The Tannery Knobs Task Force knew that this type of project couldn’t be built purely on volunteer work alone. So they brought in arguably the best in the industry, Trail Solutions by IMBA. The goal, to grow riders and provide a mountain bike park for riders of all abilities, can be seen already by walking the still being developed trails. With that in mind, the crews work to develop trails and features to keep riders progressing, while having fun. Near the pump track at the top will be a skills park that primarily uses rock features. Riders will be able to roll, ride, and drop rocks to help progress to the next level all before even leaving the parking lot area, which will also double as an observation zone. This area will serve as a spot parents can watch a NICA race, space vendors can use for events, or a staging area for group rides. At the same time, more advanced riders looking for true bike park type riding are going to feel right at home too.
“Perception of how aggressive trails are marketed does a terrible job of the whole thing because everything you see is a young male drinking an energy drink & skidding around turns. Which really does damage trails. By the way, nobody does that right? So stop pretending like we're all riding Red Bull rampage kind of stuff, these parks are an opportunity to just stop that stereotype.” Chad Wolfe, Tannery Knobs Task Force. “So that's what I think the story is here. Yes it's an amazing trail that is going to reset what most people expect mountain bike trails might be like, it's going to take people who want mountain looking things and now understand that we're surrounded by some of the country’s best mountain biking. But it also has the economic boost for the city by building a park like this which nobody else has. It's right in town and other parks, even though they may have an amazing facility, with a giant climb that gets you that beautiful fifteen minute descent on the other side, but that's very different than what we're doing here.”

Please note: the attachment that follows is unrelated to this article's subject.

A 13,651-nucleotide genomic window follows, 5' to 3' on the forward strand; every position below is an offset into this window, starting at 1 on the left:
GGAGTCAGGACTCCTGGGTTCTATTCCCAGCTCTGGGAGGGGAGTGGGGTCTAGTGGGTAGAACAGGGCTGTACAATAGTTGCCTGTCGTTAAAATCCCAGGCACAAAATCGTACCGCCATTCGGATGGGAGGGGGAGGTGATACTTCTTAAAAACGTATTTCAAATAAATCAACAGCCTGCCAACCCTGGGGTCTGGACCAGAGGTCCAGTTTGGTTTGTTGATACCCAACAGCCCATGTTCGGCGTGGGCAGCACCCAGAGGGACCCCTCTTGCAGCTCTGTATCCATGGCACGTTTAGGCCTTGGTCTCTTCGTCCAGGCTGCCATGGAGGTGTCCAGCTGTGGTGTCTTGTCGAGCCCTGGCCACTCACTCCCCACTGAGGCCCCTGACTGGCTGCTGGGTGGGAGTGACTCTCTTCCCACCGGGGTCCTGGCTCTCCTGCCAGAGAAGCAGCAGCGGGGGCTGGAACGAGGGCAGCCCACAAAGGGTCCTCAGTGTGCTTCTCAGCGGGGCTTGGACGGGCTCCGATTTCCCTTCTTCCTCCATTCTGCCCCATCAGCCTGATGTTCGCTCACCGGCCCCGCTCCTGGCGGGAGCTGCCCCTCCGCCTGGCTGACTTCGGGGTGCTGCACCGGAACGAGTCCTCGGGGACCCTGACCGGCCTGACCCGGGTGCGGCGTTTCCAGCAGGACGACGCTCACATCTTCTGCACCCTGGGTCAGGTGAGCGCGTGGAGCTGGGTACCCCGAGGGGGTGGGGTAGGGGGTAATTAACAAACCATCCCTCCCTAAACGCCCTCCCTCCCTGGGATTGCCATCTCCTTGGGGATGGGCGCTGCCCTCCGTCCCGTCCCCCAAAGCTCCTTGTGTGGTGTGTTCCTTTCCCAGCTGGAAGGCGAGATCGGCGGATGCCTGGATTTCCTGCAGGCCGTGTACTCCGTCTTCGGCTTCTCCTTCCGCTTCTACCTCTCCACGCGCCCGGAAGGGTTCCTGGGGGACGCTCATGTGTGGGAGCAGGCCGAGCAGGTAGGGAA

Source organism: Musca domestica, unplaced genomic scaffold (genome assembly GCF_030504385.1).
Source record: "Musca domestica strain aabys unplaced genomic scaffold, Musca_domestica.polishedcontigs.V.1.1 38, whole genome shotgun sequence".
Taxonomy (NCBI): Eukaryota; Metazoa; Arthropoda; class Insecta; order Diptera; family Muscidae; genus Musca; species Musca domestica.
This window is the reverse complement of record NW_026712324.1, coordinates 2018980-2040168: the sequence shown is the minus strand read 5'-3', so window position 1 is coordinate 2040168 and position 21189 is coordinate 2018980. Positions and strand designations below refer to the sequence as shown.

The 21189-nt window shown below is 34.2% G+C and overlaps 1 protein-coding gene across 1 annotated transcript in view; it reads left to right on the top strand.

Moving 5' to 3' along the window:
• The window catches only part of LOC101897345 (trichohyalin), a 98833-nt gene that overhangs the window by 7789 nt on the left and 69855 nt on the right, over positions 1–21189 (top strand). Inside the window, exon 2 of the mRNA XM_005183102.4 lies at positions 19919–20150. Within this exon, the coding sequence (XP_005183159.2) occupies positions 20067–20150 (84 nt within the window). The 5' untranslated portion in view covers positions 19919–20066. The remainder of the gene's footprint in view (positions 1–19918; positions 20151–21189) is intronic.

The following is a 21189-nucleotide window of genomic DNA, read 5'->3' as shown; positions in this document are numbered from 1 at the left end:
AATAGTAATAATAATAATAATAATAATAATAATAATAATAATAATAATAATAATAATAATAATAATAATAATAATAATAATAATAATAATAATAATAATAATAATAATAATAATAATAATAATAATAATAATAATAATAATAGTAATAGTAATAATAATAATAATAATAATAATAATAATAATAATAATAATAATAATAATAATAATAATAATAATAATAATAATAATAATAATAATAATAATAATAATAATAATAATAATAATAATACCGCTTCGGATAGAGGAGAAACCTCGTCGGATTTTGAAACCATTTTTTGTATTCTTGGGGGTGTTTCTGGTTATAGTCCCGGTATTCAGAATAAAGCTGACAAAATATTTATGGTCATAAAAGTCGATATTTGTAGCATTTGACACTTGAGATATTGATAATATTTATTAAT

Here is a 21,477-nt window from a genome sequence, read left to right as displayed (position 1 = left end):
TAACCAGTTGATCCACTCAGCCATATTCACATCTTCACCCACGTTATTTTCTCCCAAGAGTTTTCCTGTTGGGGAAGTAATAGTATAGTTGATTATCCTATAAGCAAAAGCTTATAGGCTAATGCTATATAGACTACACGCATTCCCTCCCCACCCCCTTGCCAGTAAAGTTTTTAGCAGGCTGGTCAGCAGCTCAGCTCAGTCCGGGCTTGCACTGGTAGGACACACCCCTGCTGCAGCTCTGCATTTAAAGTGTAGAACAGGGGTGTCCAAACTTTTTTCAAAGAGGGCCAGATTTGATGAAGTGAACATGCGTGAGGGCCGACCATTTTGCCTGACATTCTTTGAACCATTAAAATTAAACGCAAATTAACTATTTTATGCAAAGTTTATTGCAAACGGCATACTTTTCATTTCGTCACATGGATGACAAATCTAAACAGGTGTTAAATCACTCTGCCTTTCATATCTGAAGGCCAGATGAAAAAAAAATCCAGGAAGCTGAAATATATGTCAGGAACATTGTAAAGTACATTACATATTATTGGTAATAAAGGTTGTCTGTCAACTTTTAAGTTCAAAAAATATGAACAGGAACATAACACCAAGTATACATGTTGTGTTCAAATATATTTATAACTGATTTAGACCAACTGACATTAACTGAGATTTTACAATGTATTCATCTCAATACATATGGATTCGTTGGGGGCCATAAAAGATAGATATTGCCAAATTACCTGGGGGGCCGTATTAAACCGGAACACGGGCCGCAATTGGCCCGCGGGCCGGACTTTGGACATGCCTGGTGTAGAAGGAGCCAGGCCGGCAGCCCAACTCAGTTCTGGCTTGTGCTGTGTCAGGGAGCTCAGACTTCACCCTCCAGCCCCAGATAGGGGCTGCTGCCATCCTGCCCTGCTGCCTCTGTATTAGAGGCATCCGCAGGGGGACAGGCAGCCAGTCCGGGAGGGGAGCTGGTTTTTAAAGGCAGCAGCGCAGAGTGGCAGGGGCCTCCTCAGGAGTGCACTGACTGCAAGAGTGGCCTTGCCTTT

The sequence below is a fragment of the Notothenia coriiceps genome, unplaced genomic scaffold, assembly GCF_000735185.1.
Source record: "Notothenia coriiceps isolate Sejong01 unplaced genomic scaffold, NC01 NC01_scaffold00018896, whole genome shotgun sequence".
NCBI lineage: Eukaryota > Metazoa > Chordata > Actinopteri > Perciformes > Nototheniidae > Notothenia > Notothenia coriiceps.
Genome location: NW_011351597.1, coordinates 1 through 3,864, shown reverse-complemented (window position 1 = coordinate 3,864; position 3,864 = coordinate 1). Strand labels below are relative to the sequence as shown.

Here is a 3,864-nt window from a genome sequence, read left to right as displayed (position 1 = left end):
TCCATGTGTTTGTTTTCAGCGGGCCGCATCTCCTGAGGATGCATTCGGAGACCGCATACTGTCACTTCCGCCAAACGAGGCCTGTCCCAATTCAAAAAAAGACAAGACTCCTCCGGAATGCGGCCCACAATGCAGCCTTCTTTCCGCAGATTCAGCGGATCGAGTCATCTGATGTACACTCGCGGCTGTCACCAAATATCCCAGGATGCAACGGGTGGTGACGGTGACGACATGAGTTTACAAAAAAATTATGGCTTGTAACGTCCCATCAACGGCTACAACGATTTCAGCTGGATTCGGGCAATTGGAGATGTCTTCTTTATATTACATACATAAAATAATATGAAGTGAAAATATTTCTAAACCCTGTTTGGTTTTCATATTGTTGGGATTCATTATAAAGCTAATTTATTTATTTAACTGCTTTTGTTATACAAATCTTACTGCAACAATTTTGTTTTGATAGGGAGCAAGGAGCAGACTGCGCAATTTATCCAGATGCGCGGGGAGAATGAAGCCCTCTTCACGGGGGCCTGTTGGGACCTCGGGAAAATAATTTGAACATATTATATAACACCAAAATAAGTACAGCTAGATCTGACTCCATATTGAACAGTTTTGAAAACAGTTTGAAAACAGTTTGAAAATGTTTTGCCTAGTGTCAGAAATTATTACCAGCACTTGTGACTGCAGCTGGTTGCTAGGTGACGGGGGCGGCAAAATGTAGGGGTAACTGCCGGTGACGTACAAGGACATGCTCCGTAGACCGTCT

Tannery Knobs is slated to open between Thanksgiving and Christmas with two complete trails to descend and another to get back to the top. Due to the unique climate Northeast Tennessee has to offer, Tannery Knobs has the potential to be rideable at least 10 months out of the year, depending on snowfall or if you ride a fat bike.
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This weekend, my family and I took a drive along the Blue Ridge Parkway. It felt invigorating knowing that we had nowhere to be and no time to be there by. It felt moving. Fog lay thick in the open air that surrounded us as we took each mile by surprise. Rain fell from above, beginning with a trickle and never coming to a complete hault throughout the uncounted minutes of our day. We followed the asphalt path up several feet of elevation gain to what is deemed “The highest point east of the Mississippi River.” AKA: Mt. Mitchell which sits at 6,683’. It’s no 14er, but from ground up you will see a resembling change in elevation putting you up in the clouds with a 360 breathtaking view of mountain peaks in every direction. However, on this day we had a 360 view of breathtaking fog.